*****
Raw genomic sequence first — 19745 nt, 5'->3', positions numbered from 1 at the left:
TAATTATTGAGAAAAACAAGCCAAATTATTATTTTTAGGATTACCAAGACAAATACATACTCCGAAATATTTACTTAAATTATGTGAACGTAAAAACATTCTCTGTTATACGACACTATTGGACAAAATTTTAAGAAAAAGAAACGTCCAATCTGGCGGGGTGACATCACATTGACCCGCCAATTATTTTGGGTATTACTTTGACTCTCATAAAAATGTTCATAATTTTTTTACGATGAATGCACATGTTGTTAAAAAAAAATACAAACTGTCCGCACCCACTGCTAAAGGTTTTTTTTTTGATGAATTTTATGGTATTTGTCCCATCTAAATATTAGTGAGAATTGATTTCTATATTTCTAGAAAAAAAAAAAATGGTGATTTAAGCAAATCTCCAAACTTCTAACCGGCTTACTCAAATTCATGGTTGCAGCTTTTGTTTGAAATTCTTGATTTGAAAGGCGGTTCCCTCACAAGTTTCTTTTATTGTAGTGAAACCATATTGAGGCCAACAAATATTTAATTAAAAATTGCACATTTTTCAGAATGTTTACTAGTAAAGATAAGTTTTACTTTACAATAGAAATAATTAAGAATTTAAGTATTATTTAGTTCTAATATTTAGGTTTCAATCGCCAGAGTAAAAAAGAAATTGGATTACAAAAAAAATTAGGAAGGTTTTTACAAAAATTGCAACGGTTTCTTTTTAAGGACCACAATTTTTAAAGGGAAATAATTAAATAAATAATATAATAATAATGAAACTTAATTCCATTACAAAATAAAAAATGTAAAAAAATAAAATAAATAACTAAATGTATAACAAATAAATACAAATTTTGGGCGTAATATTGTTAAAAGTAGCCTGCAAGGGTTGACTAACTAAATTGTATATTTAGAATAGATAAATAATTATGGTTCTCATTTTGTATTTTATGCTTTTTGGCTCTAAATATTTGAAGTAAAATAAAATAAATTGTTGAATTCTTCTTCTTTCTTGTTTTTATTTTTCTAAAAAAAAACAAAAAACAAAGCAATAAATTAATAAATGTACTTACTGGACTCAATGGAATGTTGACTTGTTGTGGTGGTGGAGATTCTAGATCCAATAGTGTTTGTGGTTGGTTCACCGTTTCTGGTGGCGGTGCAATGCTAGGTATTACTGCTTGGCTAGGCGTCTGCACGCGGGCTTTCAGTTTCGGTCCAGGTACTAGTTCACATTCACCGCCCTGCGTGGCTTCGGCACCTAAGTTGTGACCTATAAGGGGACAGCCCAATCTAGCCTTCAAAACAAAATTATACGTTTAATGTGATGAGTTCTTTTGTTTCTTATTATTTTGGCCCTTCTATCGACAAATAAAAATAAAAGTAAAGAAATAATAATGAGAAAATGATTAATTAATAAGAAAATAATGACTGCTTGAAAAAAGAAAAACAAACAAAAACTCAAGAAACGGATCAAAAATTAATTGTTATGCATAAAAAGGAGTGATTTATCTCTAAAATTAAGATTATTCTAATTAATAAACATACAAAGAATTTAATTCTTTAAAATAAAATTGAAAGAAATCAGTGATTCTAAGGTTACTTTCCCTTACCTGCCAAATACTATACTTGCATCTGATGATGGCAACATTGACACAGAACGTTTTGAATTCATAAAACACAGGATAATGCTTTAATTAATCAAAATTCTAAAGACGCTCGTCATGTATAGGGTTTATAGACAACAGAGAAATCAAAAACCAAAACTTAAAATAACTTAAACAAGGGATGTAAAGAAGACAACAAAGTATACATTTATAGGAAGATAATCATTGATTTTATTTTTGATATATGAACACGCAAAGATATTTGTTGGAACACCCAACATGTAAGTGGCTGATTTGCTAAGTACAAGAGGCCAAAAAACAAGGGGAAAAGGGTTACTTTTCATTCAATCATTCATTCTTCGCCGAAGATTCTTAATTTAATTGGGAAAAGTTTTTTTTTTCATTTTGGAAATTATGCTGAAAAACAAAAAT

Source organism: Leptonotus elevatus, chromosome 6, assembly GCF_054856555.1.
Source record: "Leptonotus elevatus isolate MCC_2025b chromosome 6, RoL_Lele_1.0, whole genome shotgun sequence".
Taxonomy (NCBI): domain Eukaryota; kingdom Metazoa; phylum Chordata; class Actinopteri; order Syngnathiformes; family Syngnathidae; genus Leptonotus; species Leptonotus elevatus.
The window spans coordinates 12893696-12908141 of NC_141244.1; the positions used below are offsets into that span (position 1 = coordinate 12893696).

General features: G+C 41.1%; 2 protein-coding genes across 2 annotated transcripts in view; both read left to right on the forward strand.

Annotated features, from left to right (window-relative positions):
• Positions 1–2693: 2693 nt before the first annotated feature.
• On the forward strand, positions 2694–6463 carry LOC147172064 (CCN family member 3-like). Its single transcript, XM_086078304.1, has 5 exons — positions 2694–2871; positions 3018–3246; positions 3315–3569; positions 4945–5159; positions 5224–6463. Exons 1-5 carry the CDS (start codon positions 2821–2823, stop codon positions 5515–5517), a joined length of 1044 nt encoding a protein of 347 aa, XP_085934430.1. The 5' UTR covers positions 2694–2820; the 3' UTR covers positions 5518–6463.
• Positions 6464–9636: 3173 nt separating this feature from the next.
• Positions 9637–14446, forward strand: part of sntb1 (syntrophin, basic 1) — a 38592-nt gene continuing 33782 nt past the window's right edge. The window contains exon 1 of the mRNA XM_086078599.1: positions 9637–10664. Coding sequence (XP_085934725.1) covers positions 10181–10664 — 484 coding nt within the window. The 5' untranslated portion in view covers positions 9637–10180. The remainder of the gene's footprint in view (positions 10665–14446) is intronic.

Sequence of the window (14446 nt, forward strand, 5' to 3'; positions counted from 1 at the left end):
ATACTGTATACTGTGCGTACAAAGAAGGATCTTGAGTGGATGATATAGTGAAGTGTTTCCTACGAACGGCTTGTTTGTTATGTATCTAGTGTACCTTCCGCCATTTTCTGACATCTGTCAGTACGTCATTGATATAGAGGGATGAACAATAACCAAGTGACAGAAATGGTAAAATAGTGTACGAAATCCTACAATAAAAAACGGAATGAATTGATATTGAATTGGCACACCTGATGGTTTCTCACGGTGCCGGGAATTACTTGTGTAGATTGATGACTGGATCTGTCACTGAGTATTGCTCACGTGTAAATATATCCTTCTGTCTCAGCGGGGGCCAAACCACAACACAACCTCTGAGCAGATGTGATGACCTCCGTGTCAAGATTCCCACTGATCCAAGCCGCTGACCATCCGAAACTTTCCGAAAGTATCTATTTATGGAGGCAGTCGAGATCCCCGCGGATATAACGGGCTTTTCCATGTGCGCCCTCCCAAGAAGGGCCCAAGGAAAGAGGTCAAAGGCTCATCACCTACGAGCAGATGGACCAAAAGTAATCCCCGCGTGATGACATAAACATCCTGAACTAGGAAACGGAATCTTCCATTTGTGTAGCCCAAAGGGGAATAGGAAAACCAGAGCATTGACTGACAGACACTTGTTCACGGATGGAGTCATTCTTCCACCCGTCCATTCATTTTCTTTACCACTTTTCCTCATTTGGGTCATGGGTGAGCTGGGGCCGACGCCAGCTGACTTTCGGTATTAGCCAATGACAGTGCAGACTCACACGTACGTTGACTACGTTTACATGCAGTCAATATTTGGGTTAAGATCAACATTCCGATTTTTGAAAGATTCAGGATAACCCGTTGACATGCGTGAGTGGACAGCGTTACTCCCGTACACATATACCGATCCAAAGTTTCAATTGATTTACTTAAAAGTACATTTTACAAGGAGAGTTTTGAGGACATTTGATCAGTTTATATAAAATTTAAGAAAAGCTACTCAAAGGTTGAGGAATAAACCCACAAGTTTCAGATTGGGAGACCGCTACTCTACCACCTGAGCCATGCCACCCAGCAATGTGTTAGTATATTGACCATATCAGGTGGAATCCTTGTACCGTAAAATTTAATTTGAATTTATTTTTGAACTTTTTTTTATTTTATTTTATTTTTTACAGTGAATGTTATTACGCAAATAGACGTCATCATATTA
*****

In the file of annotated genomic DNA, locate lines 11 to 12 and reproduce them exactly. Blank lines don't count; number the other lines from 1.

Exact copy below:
• Positions 6464–9636: 3173 nt separating this feature from the next.
• Positions 9637–14446, forward strand: part of sntb1 (syntrophin, basic 1) — a 38592-nt gene continuing 33782 nt past the window's right edge. The window contains exon 1 of the mRNA XM_086078599.1: positions 9637–10664. Coding sequence (XP_085934725.1) covers positions 10181–10664 — 484 coding nt within the window. The 5' untranslated portion in view covers positions 9637–10180. The remainder of the gene's footprint in view (positions 10665–14446) is intronic.